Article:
While not many business organizations are doing large ERP implementations any more, some public institutions like government agencies, colleges and school districts are getting around to upgrading their old systems.  These organizations are finding that software now comes in large integrated packages that often contain more features or functionality than they had before and perhaps don’t really need.
I drive a 15-year old mini-van and recently got around to buying a new one.  The sales person at the dealer was showing me all of the new features, some of which I would have never asked for but it was part of the package. My old car had features I never used but that car served me well and took me where I needed to go.  Once comfortable in the new car, I learned to use and appreciate some of the new features a little at a time and only use those that I need.
Like my new car, your new ERP package has features you didn’t set out to buy.  Some will prove valuable and others may not.  Some you will use right away and others best implemented once you have your core functions working.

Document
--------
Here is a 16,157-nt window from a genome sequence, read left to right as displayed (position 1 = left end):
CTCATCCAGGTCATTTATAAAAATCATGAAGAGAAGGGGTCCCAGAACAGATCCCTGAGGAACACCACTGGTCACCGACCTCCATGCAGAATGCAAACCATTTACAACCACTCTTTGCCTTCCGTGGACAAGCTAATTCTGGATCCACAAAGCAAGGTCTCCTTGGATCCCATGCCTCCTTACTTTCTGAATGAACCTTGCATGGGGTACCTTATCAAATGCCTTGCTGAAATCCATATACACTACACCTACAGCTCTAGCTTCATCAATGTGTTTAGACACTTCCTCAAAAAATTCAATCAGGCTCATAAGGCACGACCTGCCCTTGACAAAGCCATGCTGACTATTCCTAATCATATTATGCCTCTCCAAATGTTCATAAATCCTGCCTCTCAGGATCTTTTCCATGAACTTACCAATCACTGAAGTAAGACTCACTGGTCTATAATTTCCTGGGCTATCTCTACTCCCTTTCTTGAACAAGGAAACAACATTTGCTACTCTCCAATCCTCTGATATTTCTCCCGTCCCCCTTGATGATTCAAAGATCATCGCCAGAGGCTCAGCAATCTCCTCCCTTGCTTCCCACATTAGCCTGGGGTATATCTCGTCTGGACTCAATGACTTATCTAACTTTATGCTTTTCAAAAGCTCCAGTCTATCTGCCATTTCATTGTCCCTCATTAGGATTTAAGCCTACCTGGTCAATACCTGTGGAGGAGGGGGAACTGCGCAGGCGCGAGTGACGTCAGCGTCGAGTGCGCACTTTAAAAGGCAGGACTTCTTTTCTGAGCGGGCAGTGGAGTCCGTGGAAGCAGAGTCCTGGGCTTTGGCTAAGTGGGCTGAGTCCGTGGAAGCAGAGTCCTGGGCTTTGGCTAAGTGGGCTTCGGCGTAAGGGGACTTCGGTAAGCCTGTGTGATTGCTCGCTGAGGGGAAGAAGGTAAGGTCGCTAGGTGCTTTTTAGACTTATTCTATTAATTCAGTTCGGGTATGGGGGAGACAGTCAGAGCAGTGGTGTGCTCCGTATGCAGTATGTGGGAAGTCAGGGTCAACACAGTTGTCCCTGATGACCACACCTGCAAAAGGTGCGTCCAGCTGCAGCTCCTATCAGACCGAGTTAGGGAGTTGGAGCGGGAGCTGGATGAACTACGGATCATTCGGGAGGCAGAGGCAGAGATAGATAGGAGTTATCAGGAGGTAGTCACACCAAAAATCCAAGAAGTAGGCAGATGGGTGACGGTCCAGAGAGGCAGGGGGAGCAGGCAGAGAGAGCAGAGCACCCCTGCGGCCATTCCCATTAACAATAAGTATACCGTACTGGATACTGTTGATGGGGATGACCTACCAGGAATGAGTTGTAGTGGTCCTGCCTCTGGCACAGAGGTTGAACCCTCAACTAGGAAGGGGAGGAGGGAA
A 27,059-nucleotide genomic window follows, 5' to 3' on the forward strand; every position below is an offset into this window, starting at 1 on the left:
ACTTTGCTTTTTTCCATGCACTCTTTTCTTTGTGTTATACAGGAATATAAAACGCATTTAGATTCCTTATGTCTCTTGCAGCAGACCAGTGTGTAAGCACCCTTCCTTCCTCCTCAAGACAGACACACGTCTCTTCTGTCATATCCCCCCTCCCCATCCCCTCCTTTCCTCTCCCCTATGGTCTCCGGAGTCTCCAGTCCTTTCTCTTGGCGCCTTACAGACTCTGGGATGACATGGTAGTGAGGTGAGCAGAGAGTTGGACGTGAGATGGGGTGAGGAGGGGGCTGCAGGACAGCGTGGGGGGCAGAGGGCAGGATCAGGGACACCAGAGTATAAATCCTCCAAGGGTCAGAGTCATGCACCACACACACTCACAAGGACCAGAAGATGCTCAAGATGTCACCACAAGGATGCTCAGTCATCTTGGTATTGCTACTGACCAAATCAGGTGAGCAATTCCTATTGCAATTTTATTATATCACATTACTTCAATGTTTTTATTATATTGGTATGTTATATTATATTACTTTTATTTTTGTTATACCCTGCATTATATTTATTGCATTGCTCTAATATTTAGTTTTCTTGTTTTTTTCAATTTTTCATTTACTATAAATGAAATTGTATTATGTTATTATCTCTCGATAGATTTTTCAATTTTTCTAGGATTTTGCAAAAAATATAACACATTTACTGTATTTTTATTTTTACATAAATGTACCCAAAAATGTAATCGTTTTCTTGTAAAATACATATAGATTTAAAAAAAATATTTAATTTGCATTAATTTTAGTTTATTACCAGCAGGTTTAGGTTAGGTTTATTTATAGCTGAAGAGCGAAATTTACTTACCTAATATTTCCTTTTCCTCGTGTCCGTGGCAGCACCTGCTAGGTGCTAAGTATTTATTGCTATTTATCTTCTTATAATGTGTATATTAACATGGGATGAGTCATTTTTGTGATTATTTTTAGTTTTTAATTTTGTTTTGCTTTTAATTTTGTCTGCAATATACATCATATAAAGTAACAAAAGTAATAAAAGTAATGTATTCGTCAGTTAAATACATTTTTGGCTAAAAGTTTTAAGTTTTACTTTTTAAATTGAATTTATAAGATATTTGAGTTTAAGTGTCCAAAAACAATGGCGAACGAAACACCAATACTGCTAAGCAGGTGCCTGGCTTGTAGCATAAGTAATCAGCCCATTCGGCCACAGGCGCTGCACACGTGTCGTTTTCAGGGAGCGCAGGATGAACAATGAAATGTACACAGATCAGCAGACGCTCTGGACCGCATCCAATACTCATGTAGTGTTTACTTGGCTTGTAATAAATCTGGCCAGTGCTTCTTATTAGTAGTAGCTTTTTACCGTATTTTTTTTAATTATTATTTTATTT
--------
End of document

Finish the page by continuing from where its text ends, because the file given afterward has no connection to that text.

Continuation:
What I have been seeing is that recent ERP customers are tempted to implement everything at once. The reasons are sound and usually based on financial concerns and wanting to shorten the pain that goes with process change.  However, in the end, what we refer to as the ‘Big Bang’ approach is generally more costly and disruptive to the organization than a phased implementation.
The first issue is time: System implementations that drag out over years are difficult to manage and difficult to work on.  Adding resources may have some impact but there is a point where you can’t speed up the process by increasing resources.  The more you try to implement at once, the longer it will take.
The next issue is people: System projects are intense and your project team will reach the point of overload and eventually burn out.  When that happens, quality will suffer, morale will drop and turnover follows.
The biggest issue is change:  Even the best organizations can only handle so much change at once.  Imagine replacing the kitchen in your house while you are living there.  For a time, your life will be a mess.  Now imagine replacing every room in your house at the same time.  People and organizations need to hold on to some stability.  While the saying is, that “Phase 2 never happens” – Phase 2 is exactly what you need to make Phase 1 successful, on time and on budget.